Last time I showed you the strange writing on a postcard I bought from somebody on ebay. At the same time, it was a magnificent coloured picture of the High School:
Just look at the chimneys, the pinnacles, Dr Dixon’s house on the left, Brincliffe School on the right, the gas light and the beautiful, light and complex metal fence. And just look at that Shrubbery:
I actually think that if you watch this second scene right to the very end, when the knights actually get their shrubbery, that the High School arguably received a much better one:
My researches have revealed that if you want to view the peculiar writing on the postcard of the High School, it is as legible as it is ever going to be on an ordinary tower computer.
In actual fact, the beginning of the letter begins on the reverse of the postcard as the writer begins with “Mon cher André” because (did you realise it?) the correspondence is conducted in French. Here’s the first bit:
This second section ends with “une lettre”:
The third bit starts with “soit une carte” which goes with the end of the last line of the second section, which ends with “soit une lettre”.
This last bit then links up with the front of the card with the view of the School. Hopefully, somebody out there will be expert enough to read this French missive. I found it rather difficult, because I was never able to decipher a sufficiently long run of words to extract much in the way of meaning.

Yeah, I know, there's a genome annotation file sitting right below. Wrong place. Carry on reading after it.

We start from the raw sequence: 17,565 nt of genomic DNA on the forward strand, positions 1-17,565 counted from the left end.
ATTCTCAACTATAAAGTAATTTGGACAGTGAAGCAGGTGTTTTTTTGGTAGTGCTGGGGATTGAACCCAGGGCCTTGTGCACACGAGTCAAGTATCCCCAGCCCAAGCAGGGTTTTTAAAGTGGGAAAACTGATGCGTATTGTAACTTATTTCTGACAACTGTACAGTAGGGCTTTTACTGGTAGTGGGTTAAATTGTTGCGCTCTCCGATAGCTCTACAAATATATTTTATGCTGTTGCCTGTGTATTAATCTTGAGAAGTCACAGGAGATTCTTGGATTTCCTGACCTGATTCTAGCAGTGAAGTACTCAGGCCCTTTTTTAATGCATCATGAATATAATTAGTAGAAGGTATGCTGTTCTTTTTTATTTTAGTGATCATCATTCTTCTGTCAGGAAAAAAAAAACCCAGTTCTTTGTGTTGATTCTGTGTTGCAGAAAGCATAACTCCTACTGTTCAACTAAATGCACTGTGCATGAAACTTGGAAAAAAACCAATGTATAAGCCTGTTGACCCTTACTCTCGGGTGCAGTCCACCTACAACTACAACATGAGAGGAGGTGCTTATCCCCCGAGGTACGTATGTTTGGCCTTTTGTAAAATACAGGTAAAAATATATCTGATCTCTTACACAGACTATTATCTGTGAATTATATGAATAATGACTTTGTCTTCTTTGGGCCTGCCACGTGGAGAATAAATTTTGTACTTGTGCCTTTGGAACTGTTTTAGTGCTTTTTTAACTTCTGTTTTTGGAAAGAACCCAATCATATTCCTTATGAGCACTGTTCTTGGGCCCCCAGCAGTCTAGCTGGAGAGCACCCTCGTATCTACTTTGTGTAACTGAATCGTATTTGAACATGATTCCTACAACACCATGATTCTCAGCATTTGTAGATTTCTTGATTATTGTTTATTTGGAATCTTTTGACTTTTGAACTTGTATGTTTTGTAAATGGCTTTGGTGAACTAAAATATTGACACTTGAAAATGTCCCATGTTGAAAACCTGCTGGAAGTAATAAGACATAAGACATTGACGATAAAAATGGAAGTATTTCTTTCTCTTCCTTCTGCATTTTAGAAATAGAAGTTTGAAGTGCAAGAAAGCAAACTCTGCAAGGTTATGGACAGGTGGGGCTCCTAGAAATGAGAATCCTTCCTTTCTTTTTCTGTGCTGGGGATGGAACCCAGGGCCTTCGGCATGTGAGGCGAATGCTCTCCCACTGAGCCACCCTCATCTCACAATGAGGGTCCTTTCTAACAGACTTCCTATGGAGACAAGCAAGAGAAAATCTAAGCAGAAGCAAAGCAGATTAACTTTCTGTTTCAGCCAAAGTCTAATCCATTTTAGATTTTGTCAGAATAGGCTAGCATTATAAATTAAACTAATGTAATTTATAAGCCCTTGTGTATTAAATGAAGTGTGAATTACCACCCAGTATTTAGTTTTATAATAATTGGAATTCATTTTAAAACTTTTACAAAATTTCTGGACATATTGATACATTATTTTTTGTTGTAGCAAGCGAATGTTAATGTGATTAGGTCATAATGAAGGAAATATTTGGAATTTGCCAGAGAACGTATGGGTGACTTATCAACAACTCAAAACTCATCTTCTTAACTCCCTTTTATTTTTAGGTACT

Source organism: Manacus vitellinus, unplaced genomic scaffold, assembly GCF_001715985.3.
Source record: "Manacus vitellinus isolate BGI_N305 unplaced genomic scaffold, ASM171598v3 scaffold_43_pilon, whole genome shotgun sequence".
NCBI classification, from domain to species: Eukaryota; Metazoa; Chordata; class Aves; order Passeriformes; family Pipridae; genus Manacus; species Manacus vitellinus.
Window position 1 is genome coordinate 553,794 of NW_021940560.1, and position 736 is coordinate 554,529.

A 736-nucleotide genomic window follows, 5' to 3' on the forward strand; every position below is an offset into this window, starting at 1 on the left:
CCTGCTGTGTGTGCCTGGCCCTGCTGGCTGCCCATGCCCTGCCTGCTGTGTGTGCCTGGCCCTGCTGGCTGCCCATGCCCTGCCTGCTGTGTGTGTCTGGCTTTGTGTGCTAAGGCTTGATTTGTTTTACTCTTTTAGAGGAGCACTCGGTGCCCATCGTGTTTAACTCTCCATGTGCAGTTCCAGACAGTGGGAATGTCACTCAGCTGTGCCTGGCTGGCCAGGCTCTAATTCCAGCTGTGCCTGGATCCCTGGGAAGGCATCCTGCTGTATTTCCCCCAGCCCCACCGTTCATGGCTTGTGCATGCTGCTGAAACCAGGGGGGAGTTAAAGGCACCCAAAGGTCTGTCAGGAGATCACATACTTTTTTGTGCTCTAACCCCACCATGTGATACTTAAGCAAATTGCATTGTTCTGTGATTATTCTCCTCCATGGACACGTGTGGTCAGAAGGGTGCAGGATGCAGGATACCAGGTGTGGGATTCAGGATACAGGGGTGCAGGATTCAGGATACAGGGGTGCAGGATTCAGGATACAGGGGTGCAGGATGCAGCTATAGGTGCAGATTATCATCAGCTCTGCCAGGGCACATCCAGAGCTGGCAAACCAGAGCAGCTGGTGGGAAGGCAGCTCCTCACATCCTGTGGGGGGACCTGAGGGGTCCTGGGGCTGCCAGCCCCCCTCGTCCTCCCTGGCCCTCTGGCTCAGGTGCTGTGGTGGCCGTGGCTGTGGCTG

The card was addressed to Monsieur André Mallieu. The next line is “Caporal avec le 4 ème Génie 14/2” which means “Corporal with the Fourth Engineers”. The Little Corporal is based at Grenoble in Isère in France. Tne date is difficult, if not impossible to read. It was probably not written in wartime though, because the stamp shows Edward VII who died (“qui s’est poppé les clogues”) in 1910.
I’m always amazed at how different the past is. Just look at this amazing photograph of Nottingham I found on the Internet. Notice the Watson Fothergill pub called the “Yorker” or the “Rose of England”, on the right edge of the photograph. There’s Shakespeare Street and at the far end, the Victoria Station. To its left is the vast hole containing what was then a working station. And don’t miss the road suspended over the abyss. Just try to pick out any other landmarks you can identify: